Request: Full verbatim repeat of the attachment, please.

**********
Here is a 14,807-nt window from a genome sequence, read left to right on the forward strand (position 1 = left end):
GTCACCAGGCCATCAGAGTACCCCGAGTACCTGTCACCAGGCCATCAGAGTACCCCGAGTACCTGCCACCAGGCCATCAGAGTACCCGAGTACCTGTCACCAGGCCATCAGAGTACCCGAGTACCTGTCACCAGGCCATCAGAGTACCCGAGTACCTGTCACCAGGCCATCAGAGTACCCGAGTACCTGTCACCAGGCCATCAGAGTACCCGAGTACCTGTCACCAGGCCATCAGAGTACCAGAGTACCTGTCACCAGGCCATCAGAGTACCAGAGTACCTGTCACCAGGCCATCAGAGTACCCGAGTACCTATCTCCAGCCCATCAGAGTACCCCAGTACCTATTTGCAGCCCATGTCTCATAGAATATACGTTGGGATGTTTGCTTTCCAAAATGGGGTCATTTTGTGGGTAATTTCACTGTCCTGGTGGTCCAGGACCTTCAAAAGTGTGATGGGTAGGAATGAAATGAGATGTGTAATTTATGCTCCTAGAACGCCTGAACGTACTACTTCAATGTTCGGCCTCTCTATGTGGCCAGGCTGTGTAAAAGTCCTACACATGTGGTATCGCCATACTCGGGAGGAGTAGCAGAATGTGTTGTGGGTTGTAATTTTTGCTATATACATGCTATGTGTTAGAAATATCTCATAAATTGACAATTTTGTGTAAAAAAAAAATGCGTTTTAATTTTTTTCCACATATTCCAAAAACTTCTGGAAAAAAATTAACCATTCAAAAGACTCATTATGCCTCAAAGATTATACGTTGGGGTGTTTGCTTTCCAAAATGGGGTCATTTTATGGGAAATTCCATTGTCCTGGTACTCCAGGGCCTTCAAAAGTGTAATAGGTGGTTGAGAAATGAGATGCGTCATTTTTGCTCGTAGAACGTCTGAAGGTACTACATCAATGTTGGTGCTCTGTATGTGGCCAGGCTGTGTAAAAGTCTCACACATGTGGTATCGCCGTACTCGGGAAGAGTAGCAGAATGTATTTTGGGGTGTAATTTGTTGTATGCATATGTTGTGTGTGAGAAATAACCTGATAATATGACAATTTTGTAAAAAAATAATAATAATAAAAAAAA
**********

Here is a 14,807-nt window from a genome sequence, read left to right on the forward strand (position 1 = left end):
GTCACCAGGCCATCAGAGTACCCCGAGTACCTGTCACCAGGCCATCAGAGTACCCCGAGTACCTGCCACCAGGCCATCAGAGTACCCGAGTACCTGTCACCAGGCCATCAGAGTACCCGAGTACCTGTCACCAGGCCATCAGAGTACCCGAGTACCTGTCACCAGGCCATCAGAGTACCCGAGTACCTGTCACCAGGCCATCAGAGTACCCGAGTACCTGTCACCAGGCCATCAGAGTACCAGAGTACCTGTCACCAGGCCATCAGAGTACCAGAGTACCTGTCACCAGGCCATCAGAGTACCCGAGTACCTATCTCCAGCCCATCAGAGTACCCCAGTACCTATTTGCAGCCCATGTCTCATAGAATATACGTTGGGATGTTTGCTTTCCAAAATGGGGTCATTTTGTGGGTAATTTCACTGTCCTGGTGGTCCAGGACCTTCAAAAGTGTGATGGGTAGGAATGAAATGAGATGTGTAATTTATGCTCCTAGAACGCCTGAACGTACTACTTCAATGTTCGGCCTCTCTATGTGGCCAGGCTGTGTAAAAGTCCTACACATGTGGTATCGCCATACTCGGGAGGAGTAGCAGAATGTGTTGTGGGTTGTAATTTTTGCTATATACATGCTATGTGTTAGAAATATCTCATAAATTGACAATTTTGTGTAAAAAAAAAATGCGTTTTAATTTTTTTCCACATATTCCAAAAACTTCTGGAAAAAAATTAACCATTCAAAAGACTCATTATGCCTCAAAGATTATACGTTGGGGTGTTTGCTTTCCAAAATGGGGTCATTTTATGGGAAATTCCATTGTCCTGGTACTCCAGGGCCTTCAAAAGTGTAATAGGTGGTTGAGAAATGAGATGCGTCATTTTTGCTCGTAGAACGTCTGAAGGTACTACATCAATGTTGGTGCTCTGTATGTGGCCAGGCTGTGTAAAAGTCTCACACATGTGGTATCGCCGTACTCGGGAAGAGTAGCAGAATGTATTTTGGGGTGTAATTTGTTGTATGCATATGTTGTGTGTGAGAAATAACCTGATAATATGACAATTTTGTAAAAAAATAATAATAATAAAAAAAA